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Spay, neuter program tries to combat pet overpopulation
The Las Cruces Bulletin
When SNAP (Spay and Neuter Action Program) was incorporated as a nonprofit organization in 1998, its mission was primarily education and outreach. Three years later, it changed the “Awareness” to “Action” in its name and added issuing vouchers for the spaying and neutering of dogs and cats to its mission.
In 2001, SNAP helped subsidize 54 animal surgeries. In 2015, that number is expected to reach 1,400, said SNAP Co-Director Janice English. She said the program would like to be able to provide twice or even three times that number of vouchers to more fully address the issue of cat and dog overpopulation countywide.
SNAP works with 11 veterinary practices in the county to accomplish its mission, which reads “to prevent the suffering and death of dogs and cats due to overpopulation.”
The program “facilitates low-cost spay/neuters for pets coming from qualifying, low-income households in Doña Ana County,” according to snapnewmexico.org. The website notes that “90 percent of all pets relinquished to shelters are from low-income households. By reserving all assistance funding for only those qualifying as low income, the pet-keepers who most contribute to shelter overpopulation are the ones being assisted.”
SNAP is funded by donations from individuals and organizations, and has received grant funds from PetSmart, Best Friends and Union Pacific Railroad, as well as Doña Ana County. It currently receives no funding from the City of Las Cruces.
Fundraisers like the upcoming Pet Photos with Santa (10 a.m. to 3 p.m. on Saturday and Sunday, Nov. 7 and 8, at the SNAP office) and the sixth annual Critter Christmas (7 to 10 p.m. Thursday, Dec. 3, at the Las Cruces Convention Center) are also important funding sources.
English said co-pays from participating pet owners also “make a big difference.” The way the program works is, a person visits the SNAP office or applies online to see if he or she qualifies for SNAP services. If the person seeking services qualifies as low income, SNAP collects a co-payment and issues a voucher for spaying or neutering services that can be redeemed at one of the veterinary practices that participates with the program. The pet owner is responsible for making and keeping the vet appointment.
Once the surgery is completed, the voucher and an invoice for services come back to SNAP for processing. “This procedure also builds a rapport between these clients and the veterinary clinic that does the surgery,” English said. “Many of these pets have never seen a veterinarian previously.”
Dr. Elizabeth Carver of Mesquite Animal Vaccination Clinic provides pet immunizations for as low as $5 to $10 per pet with a SNAP voucher. Carver owns and operates a mobile vaccination clinic that provides services throughout the county.
SNAP works with clients, and sometimes does not require any co-pay at all if the individual or family is in extreme poverty, English said. It can also provide lower co-pays to people dealing with colonies of free-roaming cats.
SNAP staff also give information to pet owners about other services, including vaccinations, adoptions and other spay and neuter services for the pets of people who do not qualify for SNAP vouchers. SNAP can provide animal traps as part of the nationwide trap, neuter, return (TNR) program for free-roaming cats.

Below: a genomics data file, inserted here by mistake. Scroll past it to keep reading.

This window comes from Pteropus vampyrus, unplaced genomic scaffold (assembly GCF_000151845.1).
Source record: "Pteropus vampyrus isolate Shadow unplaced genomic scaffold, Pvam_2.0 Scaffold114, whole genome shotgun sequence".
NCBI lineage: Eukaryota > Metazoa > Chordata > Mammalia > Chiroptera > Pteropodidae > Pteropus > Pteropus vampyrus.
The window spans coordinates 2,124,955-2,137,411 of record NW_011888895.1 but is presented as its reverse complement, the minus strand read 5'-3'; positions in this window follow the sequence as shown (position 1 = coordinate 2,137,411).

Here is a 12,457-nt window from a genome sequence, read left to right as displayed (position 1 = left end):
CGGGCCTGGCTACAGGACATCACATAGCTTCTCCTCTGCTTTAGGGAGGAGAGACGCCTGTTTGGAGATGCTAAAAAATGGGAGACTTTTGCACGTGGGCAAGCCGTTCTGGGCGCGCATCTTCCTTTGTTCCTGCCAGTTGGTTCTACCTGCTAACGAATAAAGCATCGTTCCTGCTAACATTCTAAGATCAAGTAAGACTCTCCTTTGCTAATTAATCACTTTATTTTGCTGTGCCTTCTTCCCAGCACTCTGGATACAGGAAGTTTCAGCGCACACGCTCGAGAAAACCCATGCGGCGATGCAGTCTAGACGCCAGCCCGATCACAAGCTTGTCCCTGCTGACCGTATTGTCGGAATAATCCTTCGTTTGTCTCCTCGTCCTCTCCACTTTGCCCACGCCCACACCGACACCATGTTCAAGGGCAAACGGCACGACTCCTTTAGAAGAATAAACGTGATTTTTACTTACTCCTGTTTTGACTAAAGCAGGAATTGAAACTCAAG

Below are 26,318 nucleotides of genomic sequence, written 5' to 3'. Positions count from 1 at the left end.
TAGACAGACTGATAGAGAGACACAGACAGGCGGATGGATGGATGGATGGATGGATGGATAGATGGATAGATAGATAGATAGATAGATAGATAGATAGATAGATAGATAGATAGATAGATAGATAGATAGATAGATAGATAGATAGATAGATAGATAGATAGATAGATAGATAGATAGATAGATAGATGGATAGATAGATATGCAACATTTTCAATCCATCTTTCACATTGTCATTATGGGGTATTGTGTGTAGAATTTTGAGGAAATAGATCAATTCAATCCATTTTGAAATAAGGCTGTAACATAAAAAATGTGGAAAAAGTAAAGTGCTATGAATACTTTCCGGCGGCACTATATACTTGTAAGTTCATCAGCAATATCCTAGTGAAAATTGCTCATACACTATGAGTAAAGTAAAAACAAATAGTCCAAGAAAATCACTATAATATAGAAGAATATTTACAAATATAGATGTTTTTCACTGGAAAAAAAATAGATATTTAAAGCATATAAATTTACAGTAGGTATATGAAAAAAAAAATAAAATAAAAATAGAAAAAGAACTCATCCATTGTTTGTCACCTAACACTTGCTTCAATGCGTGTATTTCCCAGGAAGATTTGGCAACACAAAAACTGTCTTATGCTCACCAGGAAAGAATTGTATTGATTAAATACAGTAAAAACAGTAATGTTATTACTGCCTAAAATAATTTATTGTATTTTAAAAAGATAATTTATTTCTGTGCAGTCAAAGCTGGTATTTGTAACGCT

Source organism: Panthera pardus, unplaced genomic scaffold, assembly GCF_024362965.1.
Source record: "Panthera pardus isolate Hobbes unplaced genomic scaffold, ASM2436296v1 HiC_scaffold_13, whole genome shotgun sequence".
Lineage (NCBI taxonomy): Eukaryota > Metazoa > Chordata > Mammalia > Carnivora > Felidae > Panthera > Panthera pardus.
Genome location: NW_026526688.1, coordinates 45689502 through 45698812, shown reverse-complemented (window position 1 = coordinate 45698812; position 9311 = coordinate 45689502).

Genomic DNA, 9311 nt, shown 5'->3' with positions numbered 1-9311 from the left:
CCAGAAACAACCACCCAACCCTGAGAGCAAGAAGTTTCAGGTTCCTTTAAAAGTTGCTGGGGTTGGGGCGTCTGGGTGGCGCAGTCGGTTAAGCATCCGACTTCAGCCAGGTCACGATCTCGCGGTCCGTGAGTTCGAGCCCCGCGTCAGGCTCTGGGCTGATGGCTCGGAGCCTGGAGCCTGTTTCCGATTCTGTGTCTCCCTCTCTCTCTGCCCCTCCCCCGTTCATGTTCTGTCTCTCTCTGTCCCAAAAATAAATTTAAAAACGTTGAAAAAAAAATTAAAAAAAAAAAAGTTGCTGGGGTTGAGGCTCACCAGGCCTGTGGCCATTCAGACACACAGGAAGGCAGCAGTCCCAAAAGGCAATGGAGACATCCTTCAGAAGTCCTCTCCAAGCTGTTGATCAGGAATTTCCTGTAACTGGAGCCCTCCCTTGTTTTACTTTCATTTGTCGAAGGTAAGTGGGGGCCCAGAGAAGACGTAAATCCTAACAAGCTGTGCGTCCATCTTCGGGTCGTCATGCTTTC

“We try to help everybody we can,” said SNAP Board Vice President and volunteer Suzanne Bramlett.
SNAP also coordinates monthly spaying and neutering clinics at its office. With the support of Dr. Amy Starr, owner of Paws N’ Hooves Mobile Vet Services in Anthony, N.M., SNAP conducts a clinic from 7:30 a.m. to 5:30 pm. every third Saturday of the month for pet owners who find it difficult to make appointments with local clinics during the week.
Starr also conducts a monthly Big Kitty Fix spay/neuter clinic strictly for cats at the SNAP office. The Big Kitty Fix is a 501c3 established under the Community Foundation of Southern New Mexico and a partner with the Las Cruces Coalition for Pets and People, English said.
SNAP also works with other local nonprofit animal welfare groups in the area, and supports the TNR program advocated by Doña Ana County and other governmental entities in the state and around the country.
“I think we have a really active animal advocacy community here,” said Bramlett, who has been a SNAP volunteer since 2006. That community, she said, includes not only organizations, but “a lot of concerned people who are not part of a group.”
English and fellow Co-Director Julie Miller are SNAP’s only paid employees. The program also has about 20 active volunteers, including Bramlett and Lynn Mulholland, who has been a volunteer for about 10 years. She works in the SNAP office every Tuesday and, like Bramlett and others, also volunteers during SNAP clinics and at fundraising events.
“Our volunteers are great,” English said, “but we could use twice as many.”
English said SNAP’s greatest need is “support from the community.” That includes volunteering and supporting SNAP’s fundraisers and making other donations, she said.
“It’s a great program,” English said. “It’s really beginning to take off because of everybody working together.”
The SNAP office is open 11 a.m. to 3 p.m. Tuesday through Friday. The office is located at 2405 W. Picacho Ave., Suite 103, directly across the street from the Peddlers Pavilion.
For more information, contact SNAP at 524-9265 or visit www.snapnewmexico. org or https://www.facebook.com/ events/745474778915421/.